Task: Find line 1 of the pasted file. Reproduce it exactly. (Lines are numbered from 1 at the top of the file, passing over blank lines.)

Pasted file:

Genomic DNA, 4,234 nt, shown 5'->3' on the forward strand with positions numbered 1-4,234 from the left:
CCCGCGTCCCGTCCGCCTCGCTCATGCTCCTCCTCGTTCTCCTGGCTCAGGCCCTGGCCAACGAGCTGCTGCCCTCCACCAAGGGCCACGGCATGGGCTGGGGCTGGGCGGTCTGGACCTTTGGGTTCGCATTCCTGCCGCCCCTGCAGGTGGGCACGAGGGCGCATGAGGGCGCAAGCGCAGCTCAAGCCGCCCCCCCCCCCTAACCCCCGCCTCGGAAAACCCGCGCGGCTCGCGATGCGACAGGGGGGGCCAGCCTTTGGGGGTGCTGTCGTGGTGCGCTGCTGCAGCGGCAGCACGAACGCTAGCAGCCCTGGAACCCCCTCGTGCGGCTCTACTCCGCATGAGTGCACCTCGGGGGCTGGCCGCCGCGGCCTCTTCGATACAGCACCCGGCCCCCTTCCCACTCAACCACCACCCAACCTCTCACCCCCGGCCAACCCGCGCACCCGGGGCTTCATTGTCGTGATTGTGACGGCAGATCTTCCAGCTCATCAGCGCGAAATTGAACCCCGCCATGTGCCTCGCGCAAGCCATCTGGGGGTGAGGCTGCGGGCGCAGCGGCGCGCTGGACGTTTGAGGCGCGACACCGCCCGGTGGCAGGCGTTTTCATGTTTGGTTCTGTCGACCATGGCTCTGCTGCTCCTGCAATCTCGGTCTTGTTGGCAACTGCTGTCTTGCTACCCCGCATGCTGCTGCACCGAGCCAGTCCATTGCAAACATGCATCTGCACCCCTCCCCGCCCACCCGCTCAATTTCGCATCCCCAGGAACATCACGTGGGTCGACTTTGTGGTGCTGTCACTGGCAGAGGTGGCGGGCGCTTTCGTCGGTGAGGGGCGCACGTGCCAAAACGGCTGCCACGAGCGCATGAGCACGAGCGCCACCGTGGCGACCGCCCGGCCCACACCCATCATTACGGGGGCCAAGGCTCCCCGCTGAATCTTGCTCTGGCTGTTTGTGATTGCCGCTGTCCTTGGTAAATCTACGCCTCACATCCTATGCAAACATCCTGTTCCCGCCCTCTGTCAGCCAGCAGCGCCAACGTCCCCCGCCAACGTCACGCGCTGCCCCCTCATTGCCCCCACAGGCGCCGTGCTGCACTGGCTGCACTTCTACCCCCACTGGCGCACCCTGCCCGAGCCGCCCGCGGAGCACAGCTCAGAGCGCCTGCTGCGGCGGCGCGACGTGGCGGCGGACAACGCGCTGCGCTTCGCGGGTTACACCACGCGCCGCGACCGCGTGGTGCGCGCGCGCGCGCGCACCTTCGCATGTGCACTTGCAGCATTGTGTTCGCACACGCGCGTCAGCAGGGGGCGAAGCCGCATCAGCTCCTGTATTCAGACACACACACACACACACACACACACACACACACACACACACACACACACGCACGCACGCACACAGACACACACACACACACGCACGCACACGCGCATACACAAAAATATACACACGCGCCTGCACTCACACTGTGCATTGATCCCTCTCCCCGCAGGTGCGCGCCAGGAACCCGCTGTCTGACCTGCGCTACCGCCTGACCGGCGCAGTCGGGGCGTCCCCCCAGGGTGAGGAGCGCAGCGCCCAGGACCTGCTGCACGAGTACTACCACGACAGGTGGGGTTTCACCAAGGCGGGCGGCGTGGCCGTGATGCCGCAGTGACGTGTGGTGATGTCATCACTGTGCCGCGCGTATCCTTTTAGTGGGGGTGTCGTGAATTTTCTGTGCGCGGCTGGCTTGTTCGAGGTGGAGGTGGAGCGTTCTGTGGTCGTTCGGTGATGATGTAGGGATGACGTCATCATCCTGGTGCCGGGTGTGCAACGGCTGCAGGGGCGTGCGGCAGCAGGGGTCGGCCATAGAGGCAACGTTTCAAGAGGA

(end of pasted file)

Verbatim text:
Genomic DNA, 4,234 nt, shown 5'->3' on the forward strand with positions numbered 1-4,234 from the left: